We’ve known for a long while that the seemingly penultimate season of Game of Thrones wouldn’t be coming in the show’s usual spring slot on HBO—but today, the company finally confirmed just when we’ll be going back to Westeros: July 16th. But bloody hell, did we have to go through a mess to know it.
The date means fans are going to have to wait a little longer than usual to see what’s in store for Cersei, Jon, Dany, and everyone else, although we’ve already heard a lot of teases about what’s to come over the past few months. The wait however, won’t be anywhere near as interminable as the way HBO actually let fans learn about it, however.
You see, this reveal was preceded by a much-hyped, frankly disastrous Facebook Live event—in which over 130,000 increasingly annoyed Game of Thrones fans watched a giant block of ice melt to reveal the release date, repeatedly typing the word “fire” into the comments to make it melt faster courtesy of a nearby flamethrower. Except, the stream abruptly ended before the date could be revealed, leaving fans out of the loop as to what the hell was actually going on.
When it returned, the ice block was now flanked by two different flamethrowers—only to end abruptly a second time and come back with the flamethrowers on full blast. Presumably because HBO realised that even Game of Thrones fans weren’t desperate to pretty much watch the equivalent of paint drying for this long just to learn a release date, and decided to end this nightmare quicker. Here’s the teaser that played when it was finally over:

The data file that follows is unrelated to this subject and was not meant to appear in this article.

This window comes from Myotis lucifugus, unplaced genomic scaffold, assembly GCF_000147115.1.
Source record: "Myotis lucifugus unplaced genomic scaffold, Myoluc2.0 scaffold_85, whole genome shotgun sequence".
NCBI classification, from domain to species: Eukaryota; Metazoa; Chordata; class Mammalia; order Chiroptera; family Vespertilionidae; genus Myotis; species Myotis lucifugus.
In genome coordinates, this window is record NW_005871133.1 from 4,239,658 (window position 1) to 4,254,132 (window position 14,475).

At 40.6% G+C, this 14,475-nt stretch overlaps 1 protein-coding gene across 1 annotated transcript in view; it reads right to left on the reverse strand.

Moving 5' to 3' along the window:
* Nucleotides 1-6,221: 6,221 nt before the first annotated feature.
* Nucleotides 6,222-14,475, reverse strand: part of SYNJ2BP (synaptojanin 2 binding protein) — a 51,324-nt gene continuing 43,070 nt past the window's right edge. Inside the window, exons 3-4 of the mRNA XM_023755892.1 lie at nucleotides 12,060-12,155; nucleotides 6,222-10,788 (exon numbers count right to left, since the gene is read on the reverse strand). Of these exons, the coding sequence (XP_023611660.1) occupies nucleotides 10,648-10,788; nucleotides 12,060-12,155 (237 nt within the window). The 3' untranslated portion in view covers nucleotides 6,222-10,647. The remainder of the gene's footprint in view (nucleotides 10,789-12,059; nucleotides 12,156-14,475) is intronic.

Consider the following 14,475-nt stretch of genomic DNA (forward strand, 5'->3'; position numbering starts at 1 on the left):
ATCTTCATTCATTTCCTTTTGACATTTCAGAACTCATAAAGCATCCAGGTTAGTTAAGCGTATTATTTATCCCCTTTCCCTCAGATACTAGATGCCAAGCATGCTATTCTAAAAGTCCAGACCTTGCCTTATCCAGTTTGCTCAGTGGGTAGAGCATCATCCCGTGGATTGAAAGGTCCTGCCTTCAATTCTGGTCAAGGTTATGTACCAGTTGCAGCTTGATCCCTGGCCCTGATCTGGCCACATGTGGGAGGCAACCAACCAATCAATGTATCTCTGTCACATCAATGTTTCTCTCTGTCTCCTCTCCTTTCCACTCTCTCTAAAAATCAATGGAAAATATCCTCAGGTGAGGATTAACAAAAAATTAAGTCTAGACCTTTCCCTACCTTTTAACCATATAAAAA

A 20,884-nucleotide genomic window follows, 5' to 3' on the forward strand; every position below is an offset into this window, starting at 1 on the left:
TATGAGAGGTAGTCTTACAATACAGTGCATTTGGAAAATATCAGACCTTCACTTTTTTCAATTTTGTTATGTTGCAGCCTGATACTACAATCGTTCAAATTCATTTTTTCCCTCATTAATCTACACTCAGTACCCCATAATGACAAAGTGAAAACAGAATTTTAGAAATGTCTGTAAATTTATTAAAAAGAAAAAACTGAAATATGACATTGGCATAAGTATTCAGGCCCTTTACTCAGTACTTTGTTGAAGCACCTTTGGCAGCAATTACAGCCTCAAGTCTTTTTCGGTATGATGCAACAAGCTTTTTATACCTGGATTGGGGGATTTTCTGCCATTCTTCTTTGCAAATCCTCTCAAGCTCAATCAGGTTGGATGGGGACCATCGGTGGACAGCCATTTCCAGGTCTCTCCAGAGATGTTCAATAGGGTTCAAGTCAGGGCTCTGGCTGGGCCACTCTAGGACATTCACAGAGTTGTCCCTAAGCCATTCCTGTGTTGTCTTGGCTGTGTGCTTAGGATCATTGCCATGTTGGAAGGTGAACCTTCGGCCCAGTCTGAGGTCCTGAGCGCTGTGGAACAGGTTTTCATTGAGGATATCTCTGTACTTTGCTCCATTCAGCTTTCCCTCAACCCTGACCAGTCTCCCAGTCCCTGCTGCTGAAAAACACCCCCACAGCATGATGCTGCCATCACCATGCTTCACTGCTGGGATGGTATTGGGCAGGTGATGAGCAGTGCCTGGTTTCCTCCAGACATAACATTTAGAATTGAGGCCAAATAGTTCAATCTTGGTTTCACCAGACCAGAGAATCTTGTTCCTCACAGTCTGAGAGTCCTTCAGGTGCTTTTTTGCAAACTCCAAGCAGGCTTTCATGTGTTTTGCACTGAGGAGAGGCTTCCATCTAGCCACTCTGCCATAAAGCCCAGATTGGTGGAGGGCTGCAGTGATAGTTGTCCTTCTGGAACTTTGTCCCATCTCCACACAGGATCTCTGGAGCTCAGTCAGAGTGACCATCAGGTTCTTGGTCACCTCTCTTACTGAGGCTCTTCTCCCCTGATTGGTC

— Game Of Thrones (@GameOfThrones) March 9, 2017
There’s no new footage, but there is some new dialogue, after flashbacks throughout the past six seasons of show—most intriguingly, it’s Jon Snow saying “There is only war that matters: the Great War, and it is here.” Which is pretty gosh darn ominous.
Even then, it still took 70 minutes to get there. But at least now we know when Game of Thrones is back. And that I also know I never want to watch ice melt as a social activity ever, ever again.